Nathan leads Arkansas lawyers for new trademark filings

I wrote some custom software to automatically update a database of trademarks I file for my clients. This software notifies me daily of any changes to the status of my clients’ trademark applications. It also notifies me when deadlines get close or when renewal affidavits need to be filed. It’s a big help to my practice, and it helps me keep my clients informed in a timely fashion.

My software also analyzes statistical information about my clients’ trademark applications, such as average pendency, so I can give clients accurate estimates of the time it will take for various things to happen during the application process.

I recently wrote some new software to analyze statistics about all trademark applications naming Arkansas owners, and I’ll be featuring some of the insights on this blog going forward.

One of the first questions I asked was, “Who files the most trademark applications in the state?” The table below shows the answer:

I’m proud and pleased to be the attorney handling the most applications in the state over the last 12 months.

What would you like to know about federal trademark filings for Arkansans?

Trademark Dashboard

Last month, I posted about the Patent Dashboard, a fairly new feature on the USPTO’s website that provides statistics on how quickly and how well the USPTO is examining patent applications.

Last month, the USPTO’s Director announced a new Trademark Dashboard aimed at providing the same type of information for trademark application pendency. Currently, a trademark applicant can expect to hear something about an application within 3 months. Assuming no problems, total pendency is averaging a little under a year.

The new tool provides tons more useful statistics. As a practitioner, it is helpful to have this information available so I can give my clients a firm estimate of how much time it will take to secure a federal trademark registration. This represents a step in the right direction for the USPTO, which has been plagued by a lack of transparency about its operations in recent years.

Nathan develops political geolocation solution software

I recently completed the beta of a web-based political software solution that permits politicians, campaign managers, and volunteers to deploy campaign assets and report contacts with constituents using real-time, door-to-door visualization software. Here’s a screenshot (click to enlarge):

The user can move the map around and change the criteria in real-time, and pins and statistics show information about registered voters meeting those criteria within the map. This allows the user to explore potential voter contacts (whether by mail, door-to-door, telephone, or otherwise) in areas of arbitrary size based upon user-defined voter metrics.

The Intelection software is the result of several years’ worth of planning and thought on how to make the use of geolocation data easy and effective. It began with the creation of a map to disprove a defense theory of a failure to penetrate product markets in specific states during a federal trademark infringement case. The map was created by placing a pin on each town appearing in the cellular telephone records of the perpetrator of a bait-and-switch scheme. A screenshot showed that the defendant had penetrated nearly the entire country, particularly the southeast (click to enlarge):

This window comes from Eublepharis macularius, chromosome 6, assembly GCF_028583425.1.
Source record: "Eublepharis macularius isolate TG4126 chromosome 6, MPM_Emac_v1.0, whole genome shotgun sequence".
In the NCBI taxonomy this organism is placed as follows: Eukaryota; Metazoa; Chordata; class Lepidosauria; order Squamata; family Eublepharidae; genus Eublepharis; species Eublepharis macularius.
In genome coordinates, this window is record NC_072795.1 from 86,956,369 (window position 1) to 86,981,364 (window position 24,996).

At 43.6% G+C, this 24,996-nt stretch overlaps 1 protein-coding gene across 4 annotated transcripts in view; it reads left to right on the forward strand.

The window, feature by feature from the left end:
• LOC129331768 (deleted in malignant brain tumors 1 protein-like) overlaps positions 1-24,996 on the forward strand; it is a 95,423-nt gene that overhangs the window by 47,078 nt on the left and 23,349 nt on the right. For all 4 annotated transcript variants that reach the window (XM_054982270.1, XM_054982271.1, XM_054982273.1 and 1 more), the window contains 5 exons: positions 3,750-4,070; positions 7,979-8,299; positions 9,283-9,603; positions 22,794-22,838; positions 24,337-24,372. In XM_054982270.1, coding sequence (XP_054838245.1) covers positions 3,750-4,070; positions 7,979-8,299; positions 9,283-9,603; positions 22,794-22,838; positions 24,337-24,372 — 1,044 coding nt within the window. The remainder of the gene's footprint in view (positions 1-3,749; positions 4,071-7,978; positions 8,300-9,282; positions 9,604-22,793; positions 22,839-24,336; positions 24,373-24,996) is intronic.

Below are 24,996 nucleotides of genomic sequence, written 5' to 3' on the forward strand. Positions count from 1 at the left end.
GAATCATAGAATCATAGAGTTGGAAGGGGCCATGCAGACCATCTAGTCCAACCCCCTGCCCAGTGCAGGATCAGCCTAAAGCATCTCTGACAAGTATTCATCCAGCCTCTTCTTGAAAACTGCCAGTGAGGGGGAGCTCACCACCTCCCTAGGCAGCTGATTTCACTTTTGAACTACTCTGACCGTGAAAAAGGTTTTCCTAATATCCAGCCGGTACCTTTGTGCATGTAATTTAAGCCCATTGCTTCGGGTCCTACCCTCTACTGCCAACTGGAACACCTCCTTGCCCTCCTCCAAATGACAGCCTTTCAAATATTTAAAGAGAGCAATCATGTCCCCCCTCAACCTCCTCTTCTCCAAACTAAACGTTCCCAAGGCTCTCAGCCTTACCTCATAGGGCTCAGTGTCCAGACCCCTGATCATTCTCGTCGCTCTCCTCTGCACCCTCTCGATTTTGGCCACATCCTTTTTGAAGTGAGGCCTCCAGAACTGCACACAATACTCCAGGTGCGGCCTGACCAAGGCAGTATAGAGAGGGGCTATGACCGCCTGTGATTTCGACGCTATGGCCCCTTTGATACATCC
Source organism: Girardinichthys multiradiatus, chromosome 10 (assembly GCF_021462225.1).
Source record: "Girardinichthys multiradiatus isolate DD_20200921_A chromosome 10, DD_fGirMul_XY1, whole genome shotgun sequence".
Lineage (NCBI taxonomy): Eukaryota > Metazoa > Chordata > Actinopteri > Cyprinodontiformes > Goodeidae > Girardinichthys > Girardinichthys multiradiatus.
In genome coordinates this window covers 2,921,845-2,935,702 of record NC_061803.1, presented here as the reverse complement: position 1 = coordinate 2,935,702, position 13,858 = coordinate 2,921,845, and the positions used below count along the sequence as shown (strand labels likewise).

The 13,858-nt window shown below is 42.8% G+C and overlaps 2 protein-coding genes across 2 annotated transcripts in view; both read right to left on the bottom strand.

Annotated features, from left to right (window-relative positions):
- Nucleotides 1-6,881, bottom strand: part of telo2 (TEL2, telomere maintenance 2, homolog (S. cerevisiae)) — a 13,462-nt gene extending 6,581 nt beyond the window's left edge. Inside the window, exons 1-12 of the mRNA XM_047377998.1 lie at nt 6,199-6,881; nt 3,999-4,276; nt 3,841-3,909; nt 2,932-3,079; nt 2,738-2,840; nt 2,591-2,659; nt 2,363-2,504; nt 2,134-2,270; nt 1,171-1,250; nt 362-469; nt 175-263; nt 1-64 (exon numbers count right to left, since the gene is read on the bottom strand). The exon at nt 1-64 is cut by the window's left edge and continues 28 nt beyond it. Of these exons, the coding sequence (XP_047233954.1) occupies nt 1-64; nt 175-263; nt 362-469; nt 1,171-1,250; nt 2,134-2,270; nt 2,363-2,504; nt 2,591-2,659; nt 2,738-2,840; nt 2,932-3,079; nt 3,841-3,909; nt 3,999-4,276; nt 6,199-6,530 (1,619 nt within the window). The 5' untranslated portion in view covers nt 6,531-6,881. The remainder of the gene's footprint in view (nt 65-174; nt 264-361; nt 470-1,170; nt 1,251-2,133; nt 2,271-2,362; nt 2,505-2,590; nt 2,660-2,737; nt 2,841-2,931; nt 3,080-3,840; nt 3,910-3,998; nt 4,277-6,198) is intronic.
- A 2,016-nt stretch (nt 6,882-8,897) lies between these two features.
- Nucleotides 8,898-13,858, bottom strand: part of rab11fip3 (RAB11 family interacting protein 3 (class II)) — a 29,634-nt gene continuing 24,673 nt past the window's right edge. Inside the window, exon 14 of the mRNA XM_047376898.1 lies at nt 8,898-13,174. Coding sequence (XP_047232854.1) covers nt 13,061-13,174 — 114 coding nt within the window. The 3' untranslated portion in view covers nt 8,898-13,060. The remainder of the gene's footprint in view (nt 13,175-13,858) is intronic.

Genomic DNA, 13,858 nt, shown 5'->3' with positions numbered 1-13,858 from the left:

Later, the same tools I developed in the trademark case were adapted to assist in a Court of Appeals race for the wife of my then-boss. This version was a proof-of-concept design that married voter profile data with geolocation information. At that stage, the purpose of the mapping feature was primarily to identify geographic areas with the greatest density of registered voters meeting criteria specified by the campaign manager. For instance, the map below shows the 35 or so areas of highest population density in Benton County, Arkansas (click to enlarge):

The problem with this solution was that every time the campaign wanted to change the metrics that defined which voters were counted in the density plot, I had to manually write a new query, execute scripts, collate the information, and report the results. Not the most efficient way to spend this attorney’s time, but I didn’t have time to put together a slick interface.

Once I could sit down with the knowledge I had acquired without the urgency of a campaign, I decided to put together an interface that would take my involvement out of the equation. Intelection is blossoming into the result of that effort.

I am currently looking to commercialize Intelection, whether via political software vendors willing to consider integrating Intelection into their own platforms via license or IP purchase (Intelection is patent pending), or by consulting with lawyers, businessmen, or other people who require robust yet easy-to-use geographic analysis tools. Please let me know if you would like more information.

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